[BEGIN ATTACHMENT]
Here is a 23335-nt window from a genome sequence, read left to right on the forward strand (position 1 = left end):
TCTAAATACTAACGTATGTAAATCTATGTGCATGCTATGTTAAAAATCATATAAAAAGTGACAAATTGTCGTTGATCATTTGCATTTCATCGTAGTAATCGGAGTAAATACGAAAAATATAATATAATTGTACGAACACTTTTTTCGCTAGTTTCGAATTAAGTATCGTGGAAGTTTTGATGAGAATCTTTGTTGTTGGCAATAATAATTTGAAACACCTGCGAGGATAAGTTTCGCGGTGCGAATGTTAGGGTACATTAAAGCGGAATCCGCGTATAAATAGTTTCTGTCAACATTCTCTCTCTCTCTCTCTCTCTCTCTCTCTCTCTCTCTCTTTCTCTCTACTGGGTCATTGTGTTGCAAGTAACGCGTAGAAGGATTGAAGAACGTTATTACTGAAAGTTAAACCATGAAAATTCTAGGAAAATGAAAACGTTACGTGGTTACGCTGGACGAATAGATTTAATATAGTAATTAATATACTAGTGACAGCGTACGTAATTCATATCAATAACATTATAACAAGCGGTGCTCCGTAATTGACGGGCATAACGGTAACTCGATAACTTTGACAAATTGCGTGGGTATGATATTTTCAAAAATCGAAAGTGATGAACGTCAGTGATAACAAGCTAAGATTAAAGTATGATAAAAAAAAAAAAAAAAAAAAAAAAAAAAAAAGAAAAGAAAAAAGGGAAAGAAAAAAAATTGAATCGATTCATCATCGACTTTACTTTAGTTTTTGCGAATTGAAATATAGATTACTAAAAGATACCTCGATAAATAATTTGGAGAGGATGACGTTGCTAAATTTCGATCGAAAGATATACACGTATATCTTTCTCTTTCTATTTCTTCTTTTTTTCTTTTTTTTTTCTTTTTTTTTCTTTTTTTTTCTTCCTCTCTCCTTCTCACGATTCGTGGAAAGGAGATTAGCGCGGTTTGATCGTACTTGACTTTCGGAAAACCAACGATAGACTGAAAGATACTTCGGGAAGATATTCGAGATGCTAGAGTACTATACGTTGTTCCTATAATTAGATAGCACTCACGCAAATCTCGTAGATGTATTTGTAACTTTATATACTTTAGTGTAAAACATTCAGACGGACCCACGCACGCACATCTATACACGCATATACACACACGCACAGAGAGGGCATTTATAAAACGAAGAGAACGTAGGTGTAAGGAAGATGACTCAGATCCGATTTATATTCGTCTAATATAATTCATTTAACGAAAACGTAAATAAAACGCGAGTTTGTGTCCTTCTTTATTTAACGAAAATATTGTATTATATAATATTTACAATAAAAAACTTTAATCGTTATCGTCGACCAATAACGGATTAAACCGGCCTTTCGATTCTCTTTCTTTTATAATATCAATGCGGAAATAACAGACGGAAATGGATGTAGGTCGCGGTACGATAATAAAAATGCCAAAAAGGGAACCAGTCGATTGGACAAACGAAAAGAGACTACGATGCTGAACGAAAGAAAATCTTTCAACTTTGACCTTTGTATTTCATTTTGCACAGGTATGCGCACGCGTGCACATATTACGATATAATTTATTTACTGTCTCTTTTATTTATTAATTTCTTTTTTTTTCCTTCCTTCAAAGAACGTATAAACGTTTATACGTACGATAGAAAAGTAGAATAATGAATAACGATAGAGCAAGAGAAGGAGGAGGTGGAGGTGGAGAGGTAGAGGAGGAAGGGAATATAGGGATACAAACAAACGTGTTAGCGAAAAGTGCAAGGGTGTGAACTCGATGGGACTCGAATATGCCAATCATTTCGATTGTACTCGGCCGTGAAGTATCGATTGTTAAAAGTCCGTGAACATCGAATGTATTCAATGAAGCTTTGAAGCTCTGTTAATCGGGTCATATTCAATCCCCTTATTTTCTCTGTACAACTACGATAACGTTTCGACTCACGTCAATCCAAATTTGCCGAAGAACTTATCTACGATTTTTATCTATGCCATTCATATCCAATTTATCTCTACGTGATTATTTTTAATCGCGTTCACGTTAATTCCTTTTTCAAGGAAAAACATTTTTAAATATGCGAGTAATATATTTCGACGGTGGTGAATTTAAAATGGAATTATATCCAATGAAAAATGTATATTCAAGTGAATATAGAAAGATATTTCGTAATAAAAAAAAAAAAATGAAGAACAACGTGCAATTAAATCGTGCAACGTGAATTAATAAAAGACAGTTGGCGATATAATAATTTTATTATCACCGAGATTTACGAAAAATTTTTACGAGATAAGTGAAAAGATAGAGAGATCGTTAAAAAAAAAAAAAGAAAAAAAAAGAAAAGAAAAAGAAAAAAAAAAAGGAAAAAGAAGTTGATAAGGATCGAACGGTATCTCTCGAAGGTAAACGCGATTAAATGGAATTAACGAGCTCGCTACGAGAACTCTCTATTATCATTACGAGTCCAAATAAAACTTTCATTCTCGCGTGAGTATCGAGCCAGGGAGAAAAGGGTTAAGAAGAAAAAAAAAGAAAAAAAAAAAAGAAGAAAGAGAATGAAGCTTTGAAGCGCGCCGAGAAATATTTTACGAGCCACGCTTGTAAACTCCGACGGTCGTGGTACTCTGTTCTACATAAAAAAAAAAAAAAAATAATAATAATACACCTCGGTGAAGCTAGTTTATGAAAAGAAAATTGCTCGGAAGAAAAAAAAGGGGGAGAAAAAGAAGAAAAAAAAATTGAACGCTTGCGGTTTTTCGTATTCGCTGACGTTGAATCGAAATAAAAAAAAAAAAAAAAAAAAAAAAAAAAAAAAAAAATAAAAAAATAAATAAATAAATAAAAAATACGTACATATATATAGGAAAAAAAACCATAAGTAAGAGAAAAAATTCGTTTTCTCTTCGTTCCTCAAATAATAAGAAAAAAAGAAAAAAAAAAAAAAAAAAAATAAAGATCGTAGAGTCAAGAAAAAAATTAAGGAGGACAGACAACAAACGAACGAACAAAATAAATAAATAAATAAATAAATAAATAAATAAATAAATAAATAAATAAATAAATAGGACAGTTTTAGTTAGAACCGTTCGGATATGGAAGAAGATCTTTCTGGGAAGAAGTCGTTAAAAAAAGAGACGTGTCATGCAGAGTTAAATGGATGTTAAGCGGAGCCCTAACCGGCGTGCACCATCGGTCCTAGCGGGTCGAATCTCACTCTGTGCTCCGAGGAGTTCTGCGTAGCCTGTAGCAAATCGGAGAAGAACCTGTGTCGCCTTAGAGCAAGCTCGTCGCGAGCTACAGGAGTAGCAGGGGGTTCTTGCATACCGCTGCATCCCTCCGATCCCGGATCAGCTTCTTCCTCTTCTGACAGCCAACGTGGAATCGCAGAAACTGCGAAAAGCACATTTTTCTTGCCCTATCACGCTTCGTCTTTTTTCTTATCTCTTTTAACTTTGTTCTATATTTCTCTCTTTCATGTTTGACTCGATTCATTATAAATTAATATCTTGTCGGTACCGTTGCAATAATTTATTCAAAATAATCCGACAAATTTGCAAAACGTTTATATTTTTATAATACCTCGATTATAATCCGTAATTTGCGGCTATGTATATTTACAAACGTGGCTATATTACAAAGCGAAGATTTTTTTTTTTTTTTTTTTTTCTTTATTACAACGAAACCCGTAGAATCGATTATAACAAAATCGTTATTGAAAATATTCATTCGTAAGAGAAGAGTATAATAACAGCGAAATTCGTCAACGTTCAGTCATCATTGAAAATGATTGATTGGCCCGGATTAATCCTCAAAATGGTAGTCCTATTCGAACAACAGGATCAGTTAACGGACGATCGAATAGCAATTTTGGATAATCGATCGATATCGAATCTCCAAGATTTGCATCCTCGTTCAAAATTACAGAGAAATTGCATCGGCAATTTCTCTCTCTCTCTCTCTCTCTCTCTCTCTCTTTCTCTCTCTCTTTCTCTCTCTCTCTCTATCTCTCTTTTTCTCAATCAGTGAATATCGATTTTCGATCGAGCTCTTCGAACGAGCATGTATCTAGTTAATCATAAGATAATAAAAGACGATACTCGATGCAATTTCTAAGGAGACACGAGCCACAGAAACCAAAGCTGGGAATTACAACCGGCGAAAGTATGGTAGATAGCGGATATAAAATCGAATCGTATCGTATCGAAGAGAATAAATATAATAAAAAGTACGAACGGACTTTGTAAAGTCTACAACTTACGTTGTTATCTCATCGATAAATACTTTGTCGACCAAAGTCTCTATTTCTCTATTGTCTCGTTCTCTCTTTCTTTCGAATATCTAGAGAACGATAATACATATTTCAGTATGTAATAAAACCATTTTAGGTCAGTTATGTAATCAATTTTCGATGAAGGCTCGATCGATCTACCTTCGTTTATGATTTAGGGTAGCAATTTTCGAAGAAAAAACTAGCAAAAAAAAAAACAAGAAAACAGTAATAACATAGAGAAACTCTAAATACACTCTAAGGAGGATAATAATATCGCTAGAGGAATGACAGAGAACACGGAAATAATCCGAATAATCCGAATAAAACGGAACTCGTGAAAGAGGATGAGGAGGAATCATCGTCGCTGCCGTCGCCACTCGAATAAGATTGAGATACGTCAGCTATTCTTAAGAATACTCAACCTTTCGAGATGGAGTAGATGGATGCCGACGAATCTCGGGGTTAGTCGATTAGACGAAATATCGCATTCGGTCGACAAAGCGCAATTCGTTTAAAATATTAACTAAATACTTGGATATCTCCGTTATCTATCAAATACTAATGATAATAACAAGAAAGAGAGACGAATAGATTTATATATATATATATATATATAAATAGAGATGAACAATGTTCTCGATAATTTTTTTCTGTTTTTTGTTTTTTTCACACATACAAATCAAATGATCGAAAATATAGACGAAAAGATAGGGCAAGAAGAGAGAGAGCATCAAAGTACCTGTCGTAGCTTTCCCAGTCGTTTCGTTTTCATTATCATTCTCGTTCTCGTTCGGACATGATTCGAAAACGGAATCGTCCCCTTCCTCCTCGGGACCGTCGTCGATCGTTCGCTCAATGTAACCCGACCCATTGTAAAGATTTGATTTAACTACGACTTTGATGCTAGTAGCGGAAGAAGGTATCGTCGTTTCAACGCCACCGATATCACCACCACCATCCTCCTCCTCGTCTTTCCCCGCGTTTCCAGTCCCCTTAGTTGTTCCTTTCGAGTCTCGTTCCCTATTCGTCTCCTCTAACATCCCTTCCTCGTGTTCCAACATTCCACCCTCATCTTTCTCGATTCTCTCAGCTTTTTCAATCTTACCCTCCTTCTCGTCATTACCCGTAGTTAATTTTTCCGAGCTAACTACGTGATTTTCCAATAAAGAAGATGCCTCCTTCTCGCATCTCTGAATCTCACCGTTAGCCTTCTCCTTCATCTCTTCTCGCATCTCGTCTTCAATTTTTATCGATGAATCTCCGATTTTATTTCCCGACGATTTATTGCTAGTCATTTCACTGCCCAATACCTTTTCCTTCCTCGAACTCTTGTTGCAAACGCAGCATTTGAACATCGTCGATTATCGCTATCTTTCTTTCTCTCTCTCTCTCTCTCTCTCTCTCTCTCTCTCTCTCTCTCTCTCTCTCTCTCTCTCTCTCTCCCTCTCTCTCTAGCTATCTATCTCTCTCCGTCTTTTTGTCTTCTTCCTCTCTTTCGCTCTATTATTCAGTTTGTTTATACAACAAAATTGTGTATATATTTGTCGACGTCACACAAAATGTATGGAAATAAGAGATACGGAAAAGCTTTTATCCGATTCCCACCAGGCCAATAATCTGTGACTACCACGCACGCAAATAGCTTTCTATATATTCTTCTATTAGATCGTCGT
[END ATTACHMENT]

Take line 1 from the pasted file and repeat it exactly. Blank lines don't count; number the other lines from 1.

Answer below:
Here is a 23335-nt window from a genome sequence, read left to right on the forward strand (position 1 = left end):